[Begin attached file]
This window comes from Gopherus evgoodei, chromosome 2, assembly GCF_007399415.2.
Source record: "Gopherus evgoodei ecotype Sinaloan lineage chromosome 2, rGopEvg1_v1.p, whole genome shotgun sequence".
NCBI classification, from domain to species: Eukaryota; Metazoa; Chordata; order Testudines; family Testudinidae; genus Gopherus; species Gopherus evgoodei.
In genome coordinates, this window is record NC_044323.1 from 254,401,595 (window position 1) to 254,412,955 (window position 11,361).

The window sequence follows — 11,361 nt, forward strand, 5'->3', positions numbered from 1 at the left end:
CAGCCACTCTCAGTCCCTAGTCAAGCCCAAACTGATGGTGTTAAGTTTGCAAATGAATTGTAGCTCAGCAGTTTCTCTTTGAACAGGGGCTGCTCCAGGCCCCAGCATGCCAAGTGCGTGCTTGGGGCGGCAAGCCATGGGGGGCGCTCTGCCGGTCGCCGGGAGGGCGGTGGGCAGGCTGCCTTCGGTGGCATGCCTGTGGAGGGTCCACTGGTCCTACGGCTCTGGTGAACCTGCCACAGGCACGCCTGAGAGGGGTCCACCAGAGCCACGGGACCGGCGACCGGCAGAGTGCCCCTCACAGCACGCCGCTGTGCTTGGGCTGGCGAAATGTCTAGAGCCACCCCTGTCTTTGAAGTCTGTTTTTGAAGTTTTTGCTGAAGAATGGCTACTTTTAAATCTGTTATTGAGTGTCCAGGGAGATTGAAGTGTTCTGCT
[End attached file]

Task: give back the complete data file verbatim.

This window comes from Gopherus evgoodei, chromosome 2, assembly GCF_007399415.2.
Source record: "Gopherus evgoodei ecotype Sinaloan lineage chromosome 2, rGopEvg1_v1.p, whole genome shotgun sequence".
NCBI classification, from domain to species: Eukaryota; Metazoa; Chordata; order Testudines; family Testudinidae; genus Gopherus; species Gopherus evgoodei.
In genome coordinates, this window is record NC_044323.1 from 254,401,595 (window position 1) to 254,412,955 (window position 11,361).

The window sequence follows — 11,361 nt, forward strand, 5'->3', positions numbered from 1 at the left end:
CAGCCACTCTCAGTCCCTAGTCAAGCCCAAACTGATGGTGTTAAGTTTGCAAATGAATTGTAGCTCAGCAGTTTCTCTTTGAACAGGGGCTGCTCCAGGCCCCAGCATGCCAAGTGCGTGCTTGGGGCGGCAAGCCATGGGGGGCGCTCTGCCGGTCGCCGGGAGGGCGGTGGGCAGGCTGCCTTCGGTGGCATGCCTGTGGAGGGTCCACTGGTCCTACGGCTCTGGTGAACCTGCCACAGGCACGCCTGAGAGGGGTCCACCAGAGCCACGGGACCGGCGACCGGCAGAGTGCCCCTCACAGCACGCCGCTGTGCTTGGGCTGGCGAAATGTCTAGAGCCACCCCTGTCTTTGAAGTCTGTTTTTGAAGTTTTTGCTGAAGAATGGCTACTTTTAAATCTGTTATTGAGTGTCCAGGGAGATTGAAGTGTTCTGCT